At his previous organizations, Anuj observed the silo structure and how it limited flexibility. “Elephants must learn to dance and be agile, especially when the roadmap is fuzzy. People look at their turf and we have to change that culture,” avers Anuj. Both Anuj and Shachindra agreed early on that all CXOs should get the 360-degree view. This transition of the CXO group becoming well rounded and eventually CXO minus-1 too, will boost the talent, and depending upon the circumstances, one can use the expertise in whichever function one needs to.

Anuj shares an example of shearing the borders that create silos. Every loan that is sanctioned is signed off by the credit officer and also by the sales officer. This gives the sales officer a feeling of the case, so as to not ignore the nuances in the pursuit of targets. Likewise, the credit officer’s job is not just to approve or disapprove, but to build the book. So, both jobs have a bit of the other. A few NBFCs have done this, but hardly any bank, reveals Anuj.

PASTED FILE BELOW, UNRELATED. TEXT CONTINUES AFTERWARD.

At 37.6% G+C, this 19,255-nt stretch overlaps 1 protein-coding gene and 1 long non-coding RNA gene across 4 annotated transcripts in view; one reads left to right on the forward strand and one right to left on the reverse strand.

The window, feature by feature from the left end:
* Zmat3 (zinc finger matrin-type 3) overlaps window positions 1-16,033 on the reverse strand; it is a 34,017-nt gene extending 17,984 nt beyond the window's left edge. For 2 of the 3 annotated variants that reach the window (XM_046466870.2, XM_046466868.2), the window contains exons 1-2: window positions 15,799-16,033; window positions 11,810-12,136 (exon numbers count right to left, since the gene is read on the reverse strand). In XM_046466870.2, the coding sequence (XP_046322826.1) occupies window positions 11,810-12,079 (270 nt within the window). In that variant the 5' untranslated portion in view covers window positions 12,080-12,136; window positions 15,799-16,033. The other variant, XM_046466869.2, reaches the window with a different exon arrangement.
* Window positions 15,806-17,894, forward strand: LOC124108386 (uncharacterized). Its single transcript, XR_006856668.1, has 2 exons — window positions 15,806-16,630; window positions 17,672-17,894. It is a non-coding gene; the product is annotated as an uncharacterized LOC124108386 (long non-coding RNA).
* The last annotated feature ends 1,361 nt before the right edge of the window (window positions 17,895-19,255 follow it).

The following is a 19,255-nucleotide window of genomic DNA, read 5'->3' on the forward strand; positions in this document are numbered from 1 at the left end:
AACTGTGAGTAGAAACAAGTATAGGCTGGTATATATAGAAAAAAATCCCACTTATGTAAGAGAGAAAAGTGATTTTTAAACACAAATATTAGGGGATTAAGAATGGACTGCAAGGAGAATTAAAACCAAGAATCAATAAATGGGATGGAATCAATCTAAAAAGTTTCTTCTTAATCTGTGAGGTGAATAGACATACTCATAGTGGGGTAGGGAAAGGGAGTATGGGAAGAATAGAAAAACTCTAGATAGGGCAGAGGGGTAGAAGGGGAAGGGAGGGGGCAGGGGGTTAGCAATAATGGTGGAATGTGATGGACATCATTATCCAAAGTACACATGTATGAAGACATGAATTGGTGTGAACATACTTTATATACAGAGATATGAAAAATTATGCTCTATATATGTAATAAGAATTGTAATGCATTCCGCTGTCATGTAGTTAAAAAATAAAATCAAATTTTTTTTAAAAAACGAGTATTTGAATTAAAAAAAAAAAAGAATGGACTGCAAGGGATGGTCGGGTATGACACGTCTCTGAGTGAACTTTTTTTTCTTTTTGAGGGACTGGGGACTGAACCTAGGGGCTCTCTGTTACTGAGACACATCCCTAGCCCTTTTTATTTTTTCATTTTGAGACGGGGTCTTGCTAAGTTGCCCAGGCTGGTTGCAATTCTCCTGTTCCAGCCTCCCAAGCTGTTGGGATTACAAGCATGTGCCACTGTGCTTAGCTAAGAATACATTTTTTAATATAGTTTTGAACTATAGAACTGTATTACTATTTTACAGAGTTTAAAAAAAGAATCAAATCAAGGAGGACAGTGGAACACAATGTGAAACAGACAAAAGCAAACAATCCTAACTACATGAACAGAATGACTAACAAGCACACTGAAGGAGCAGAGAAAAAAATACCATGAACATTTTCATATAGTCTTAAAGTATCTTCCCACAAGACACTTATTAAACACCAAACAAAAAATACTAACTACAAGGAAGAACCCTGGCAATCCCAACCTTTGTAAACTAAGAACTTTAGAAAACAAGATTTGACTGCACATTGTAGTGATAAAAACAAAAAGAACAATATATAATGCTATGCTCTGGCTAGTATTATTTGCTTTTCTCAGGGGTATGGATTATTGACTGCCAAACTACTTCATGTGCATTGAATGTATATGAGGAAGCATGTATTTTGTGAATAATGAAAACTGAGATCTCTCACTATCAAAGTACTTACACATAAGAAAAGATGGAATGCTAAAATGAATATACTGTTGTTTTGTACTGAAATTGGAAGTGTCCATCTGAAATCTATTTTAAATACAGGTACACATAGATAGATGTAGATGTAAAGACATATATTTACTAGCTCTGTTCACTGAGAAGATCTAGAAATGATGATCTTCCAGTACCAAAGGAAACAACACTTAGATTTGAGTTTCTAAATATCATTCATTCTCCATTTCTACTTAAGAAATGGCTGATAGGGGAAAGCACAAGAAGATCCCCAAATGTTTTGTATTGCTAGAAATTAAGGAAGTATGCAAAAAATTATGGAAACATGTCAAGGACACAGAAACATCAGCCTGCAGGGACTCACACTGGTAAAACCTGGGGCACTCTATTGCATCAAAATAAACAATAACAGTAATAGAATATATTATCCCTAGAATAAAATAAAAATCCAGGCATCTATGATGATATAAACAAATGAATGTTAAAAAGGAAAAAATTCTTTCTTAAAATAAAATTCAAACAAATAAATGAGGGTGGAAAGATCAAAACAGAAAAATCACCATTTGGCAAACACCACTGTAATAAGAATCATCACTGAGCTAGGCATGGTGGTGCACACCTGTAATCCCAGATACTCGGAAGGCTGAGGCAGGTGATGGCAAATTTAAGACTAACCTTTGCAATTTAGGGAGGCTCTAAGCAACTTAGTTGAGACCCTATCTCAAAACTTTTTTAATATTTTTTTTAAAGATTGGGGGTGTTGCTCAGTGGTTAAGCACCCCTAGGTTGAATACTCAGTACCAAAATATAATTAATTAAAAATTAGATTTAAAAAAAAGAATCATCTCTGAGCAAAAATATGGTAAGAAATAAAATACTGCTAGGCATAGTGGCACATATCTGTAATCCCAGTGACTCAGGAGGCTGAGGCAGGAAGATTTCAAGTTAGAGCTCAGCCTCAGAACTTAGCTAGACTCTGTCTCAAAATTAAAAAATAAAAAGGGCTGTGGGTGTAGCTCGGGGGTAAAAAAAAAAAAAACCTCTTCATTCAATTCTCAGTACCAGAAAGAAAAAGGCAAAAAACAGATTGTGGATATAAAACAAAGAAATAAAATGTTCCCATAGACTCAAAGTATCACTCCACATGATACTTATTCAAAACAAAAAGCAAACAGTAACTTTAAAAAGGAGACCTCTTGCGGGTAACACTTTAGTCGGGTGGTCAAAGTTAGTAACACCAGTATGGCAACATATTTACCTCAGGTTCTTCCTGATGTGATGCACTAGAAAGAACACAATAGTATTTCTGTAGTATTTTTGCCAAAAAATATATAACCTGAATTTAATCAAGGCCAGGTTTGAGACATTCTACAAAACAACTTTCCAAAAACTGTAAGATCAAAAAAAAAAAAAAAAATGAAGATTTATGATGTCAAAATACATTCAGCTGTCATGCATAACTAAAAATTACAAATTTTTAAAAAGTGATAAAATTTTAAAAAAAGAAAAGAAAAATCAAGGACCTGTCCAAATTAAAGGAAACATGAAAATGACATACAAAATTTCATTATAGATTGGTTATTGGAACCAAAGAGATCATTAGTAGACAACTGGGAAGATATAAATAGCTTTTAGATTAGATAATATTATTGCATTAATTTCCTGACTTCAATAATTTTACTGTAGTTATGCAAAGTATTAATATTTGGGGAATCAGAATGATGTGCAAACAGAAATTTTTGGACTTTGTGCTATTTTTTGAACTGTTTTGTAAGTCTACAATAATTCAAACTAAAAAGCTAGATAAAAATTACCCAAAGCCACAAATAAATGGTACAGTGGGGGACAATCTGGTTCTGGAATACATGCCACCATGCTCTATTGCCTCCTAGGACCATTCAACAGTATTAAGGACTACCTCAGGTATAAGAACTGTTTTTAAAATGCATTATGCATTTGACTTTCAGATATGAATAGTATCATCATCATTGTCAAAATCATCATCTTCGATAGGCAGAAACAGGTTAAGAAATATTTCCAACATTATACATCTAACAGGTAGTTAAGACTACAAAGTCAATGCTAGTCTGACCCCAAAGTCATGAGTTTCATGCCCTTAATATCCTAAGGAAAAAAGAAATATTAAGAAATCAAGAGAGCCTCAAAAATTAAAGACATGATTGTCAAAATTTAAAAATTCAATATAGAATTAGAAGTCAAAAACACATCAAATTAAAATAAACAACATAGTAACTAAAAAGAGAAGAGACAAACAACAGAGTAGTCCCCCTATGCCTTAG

This whole alignment strategy mimics a laser beam. In a laser beam, all the light waves have the same frequency and they are all synchronized with each other. That gives the laser its unique power; the deliberate synchronization that the UGRO Capital management team is aiming for gives them laser-like powers, in cutting through the traffic and finding new ways to vroom ahead.

Investing in the Right DNA

Many start-ups invest primarily in technology or user experience or some narrow area in the initial stages, with the plan to beef up other areas at a later stage. What did UGRO invest in its early stages?

The (not so common) answer is – management bandwidth.